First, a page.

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The Lebrecht Weekly


Visit every week to read Norman Lebrecht's latest column. [Index]

Why we're awash with sorry soaps

By Norman Lebrecht / April 4, 2001

Life's too much of a soap opera.

A SMALL town in Germany finds itself in the news again - not for any gruesome murder or rail disaster, but for the latest twist in the tortuous affairs of its leading family. It's a familiar tale. Octogenarian patriarch won't yield power. Estranged daughter of his first marriage raises a political army to oust him. Nieces and neighbours take sides. But the incumbent digs in, clinging on until his beloved last-born is ready to take over.

We have witnessed this scenario in a dozen cliched soaps - from primetime Dynasty to daytime dross - and that, it seems, is what is now drawing the world's eyes to Bayreuth. The festival itself is of esoteric interest, an ossified shrine to a long-dead composer. But the 81-year-old Wolfgang Wagner's bid to hand his grandfather's grail to his 22-year-old daughter Katharina, bypassing her senior siblings, is a classic watch-me serial: more soap than Wagnerian opera.

True, there is a political issue. The Bavarian government, which gave Wolfgang a contract for life and 4 million Deutschmarks (£1.1 million) a year in subsidies, has just switched allegiances to his elder daughter, Eva. The federal government has also told Wolfgang to hand over to the wild-haired Eva, 55, who is described in the German press somewhat flatteringly as "a former head of London's Royal Opera", where her achievements were invisible. Wolfgang, for his part, maintained last week that his contract is inviolate and he will resist all political pressures to retire.

The next episode is now shooting. In fetid Wahnfried, the Wagner headquarters, rumours abound of an alliance, perhaps a romance, between the nationalist conductor Christian Thielemann and the fair Katharina. You couldn't make it up? That's the beauty of soap.

It has reached the point where art and media have become reliant on soap values to capture our flickering attention. Millions in Germany and around the world who will never visit Bayreuth or watch a Wagner opera, start to finish, now follow the family feud as avidly as they watched Big Brother. At least two spin-off books are in preparation, maybe a movie.

Art, once the summit of human endeavour, has lost its pride of place. Tomorrow night, an expected 20 million people - a third of the British nation - will stay at home to find out who shot Phil in the BBC's EastEnders. Never mind that the story lacks the faintest semblance of originality, being a pallid replay of "Who Shot JR?" in the unforgotten Dallas. Never mind, too, that no one - apart from his screen mother, the newly rewigged Barbara Windsor - could care two hoots who fired the shot. Phil, like JR, arouses no more emotion than a Punch and Judy puppet. He is there to be gawped at, not cared about.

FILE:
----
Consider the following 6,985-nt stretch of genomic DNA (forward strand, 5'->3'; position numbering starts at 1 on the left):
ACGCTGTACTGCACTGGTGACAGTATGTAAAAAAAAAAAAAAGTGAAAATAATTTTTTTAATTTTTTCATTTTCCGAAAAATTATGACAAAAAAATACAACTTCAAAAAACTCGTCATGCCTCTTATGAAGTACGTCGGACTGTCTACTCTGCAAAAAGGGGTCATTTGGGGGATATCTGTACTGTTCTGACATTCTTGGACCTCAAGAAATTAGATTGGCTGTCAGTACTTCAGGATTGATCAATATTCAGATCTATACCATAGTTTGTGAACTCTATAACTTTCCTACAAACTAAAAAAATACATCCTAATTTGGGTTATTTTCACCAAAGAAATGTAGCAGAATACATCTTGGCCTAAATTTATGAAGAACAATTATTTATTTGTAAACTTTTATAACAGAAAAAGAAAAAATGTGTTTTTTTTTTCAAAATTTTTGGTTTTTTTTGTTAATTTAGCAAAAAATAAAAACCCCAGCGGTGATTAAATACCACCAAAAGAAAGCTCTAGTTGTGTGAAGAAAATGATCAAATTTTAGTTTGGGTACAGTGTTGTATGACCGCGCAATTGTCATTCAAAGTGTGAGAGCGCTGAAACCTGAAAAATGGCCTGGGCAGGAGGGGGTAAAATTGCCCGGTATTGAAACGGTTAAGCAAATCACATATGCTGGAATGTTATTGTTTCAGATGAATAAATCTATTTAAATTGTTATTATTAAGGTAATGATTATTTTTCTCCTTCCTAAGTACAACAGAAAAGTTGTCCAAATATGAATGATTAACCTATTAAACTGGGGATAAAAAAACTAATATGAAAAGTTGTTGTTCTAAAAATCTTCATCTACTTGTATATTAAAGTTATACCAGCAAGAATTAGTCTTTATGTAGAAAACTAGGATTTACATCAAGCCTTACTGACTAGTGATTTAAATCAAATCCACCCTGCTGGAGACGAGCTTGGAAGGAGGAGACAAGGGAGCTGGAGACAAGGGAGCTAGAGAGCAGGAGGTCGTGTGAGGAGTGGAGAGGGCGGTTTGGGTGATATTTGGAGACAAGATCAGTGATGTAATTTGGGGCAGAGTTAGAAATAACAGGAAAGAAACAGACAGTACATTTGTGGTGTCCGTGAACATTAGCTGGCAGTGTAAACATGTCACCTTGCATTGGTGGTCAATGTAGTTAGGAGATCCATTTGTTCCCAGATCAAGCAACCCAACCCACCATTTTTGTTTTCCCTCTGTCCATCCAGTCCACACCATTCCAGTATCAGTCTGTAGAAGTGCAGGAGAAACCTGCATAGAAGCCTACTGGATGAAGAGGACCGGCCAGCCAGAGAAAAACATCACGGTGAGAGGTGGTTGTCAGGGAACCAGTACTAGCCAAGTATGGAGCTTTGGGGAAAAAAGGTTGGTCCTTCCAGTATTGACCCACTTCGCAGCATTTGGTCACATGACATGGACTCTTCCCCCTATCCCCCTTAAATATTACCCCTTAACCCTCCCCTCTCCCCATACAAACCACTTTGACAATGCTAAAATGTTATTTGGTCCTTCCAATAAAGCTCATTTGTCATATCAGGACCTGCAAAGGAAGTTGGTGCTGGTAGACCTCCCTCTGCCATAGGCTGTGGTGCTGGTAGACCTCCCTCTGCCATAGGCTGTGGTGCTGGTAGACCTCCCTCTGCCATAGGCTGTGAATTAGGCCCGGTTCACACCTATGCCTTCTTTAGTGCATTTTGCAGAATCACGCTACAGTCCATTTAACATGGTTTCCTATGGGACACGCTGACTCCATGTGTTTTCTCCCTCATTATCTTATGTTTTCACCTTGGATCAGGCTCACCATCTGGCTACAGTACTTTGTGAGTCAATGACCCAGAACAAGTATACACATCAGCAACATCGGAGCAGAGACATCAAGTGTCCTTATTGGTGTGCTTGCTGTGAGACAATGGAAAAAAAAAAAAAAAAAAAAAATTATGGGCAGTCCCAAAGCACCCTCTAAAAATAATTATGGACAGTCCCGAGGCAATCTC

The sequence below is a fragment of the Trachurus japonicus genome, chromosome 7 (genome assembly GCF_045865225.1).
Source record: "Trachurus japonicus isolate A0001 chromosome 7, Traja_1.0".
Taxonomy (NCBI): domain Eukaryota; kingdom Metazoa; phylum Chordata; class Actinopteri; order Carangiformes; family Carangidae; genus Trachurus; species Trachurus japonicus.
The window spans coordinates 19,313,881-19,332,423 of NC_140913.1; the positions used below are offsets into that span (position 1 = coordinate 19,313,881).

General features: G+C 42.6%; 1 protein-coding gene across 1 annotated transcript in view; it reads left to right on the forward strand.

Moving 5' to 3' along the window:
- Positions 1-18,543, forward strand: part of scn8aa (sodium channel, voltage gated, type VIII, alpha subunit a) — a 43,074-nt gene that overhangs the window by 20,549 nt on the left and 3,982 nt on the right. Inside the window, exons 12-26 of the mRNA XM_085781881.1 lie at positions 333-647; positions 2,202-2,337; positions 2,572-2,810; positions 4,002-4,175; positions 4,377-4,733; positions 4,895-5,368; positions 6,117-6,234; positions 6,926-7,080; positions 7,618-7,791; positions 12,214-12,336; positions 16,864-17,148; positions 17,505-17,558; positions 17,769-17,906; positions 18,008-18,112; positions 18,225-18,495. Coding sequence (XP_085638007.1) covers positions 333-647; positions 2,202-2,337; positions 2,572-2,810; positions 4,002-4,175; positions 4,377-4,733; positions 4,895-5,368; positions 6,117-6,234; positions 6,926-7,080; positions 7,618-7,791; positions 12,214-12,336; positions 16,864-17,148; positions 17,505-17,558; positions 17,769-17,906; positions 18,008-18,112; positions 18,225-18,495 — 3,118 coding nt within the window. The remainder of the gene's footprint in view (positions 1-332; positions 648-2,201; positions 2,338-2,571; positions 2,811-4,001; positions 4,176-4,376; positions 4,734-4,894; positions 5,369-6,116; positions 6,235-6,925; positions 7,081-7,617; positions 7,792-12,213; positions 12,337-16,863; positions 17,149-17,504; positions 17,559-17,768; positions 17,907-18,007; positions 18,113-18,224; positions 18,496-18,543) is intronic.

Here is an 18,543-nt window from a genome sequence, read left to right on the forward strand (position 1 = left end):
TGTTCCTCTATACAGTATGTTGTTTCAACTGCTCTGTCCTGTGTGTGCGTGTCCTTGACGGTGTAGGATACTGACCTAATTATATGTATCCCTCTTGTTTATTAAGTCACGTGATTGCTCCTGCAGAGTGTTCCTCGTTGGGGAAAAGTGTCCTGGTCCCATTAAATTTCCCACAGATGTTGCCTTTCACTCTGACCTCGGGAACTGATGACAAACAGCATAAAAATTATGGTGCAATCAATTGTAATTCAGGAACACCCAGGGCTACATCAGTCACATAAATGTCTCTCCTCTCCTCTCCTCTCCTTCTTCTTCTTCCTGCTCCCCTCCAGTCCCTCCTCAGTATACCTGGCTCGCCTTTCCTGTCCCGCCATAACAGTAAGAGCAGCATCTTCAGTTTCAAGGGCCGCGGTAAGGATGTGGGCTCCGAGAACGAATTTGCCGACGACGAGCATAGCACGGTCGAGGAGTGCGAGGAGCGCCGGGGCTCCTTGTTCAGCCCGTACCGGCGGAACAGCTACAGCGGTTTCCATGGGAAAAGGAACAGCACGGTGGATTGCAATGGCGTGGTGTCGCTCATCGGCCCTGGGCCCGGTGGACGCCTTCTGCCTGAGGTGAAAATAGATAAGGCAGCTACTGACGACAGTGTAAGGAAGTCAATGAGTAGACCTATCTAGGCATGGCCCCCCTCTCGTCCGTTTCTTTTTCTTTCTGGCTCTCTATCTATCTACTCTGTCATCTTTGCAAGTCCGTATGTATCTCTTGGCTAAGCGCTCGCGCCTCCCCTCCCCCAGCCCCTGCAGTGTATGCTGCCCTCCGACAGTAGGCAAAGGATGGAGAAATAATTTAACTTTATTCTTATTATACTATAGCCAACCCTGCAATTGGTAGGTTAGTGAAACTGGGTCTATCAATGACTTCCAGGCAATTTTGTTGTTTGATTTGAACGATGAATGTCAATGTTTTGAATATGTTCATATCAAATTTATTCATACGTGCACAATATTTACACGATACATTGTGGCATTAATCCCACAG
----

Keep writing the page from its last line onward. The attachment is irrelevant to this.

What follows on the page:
Dr Mallory Wober, a former deputy head of research for Independent Television, reported that audience appreciation for soaps usually ran several points lower than for current affairs and classical music. But the ratings were much higher, and soap loyalty often bred channel loyalty. So ITV slashed news and banned serious music, sacrificing fact and art on the altar of soap.

Those losses continue. Many who planned, tomorrow night, to go to the cinema, theatre, opera, concert, dance-hall or evening class will be derouted by a half-hour of television that cannot possibly enhance their existence. They will swap art or fun for soap, because - in the BBC slogan - "everybody's talking about it". To miss the episode risks damage to their social and working lives, being left out of dinner-table and water-cooler huddles.

Soap increasingly lords it over art. West End plays stand or fall by billing a former soap idol in a leading role. The Arts Council dispenses grants for "creative" writing courses in soap opera.

Covent Garden invites soap stars to an ill-attended premiere in the vain hope that their glamour might attract an audience. Lord Bragg, from his late-night mousehole on commercial TV, proclaims that television has become "our real national theatre".

While art suffers, soap diversifies into ever-cleverer blurrings of fantasy and reality. Big Brother, Survivor, Chained and countless docu-soaps on wig-makers and lapdancers have devised a voyeuristic drama with which traditional stage and curtain cannot hope to compete. Lord Bragg lauds soap opera as "the People's Art Form". When he was growing up, the People reached high for art. Now they stare into the living-room corner and watch seedy reflections of themselves.

Bishops have bewailed the triumph of soap over faith. Dr Wober, in his new book, Media and Monarchy, suggests that the Royal Family has become a mirror of the mundanity manifested in soaps. He gives soap some value as short-term historical record, but what, one wonders, will future generations make of us if they view our age through the shooting of Phil?

  • A new series of '' begins on Radio 3 at 6.45 tonight with a discussion of soap opera culture. To join in the debate you can call on 08700 100 444 from 6pm, or email

    4 January 2001: What should be done about Bayreuth?

    Visit every week to read Norman Lebrecht's latest column. [Index]




  • (c) La Scena Musicale 1999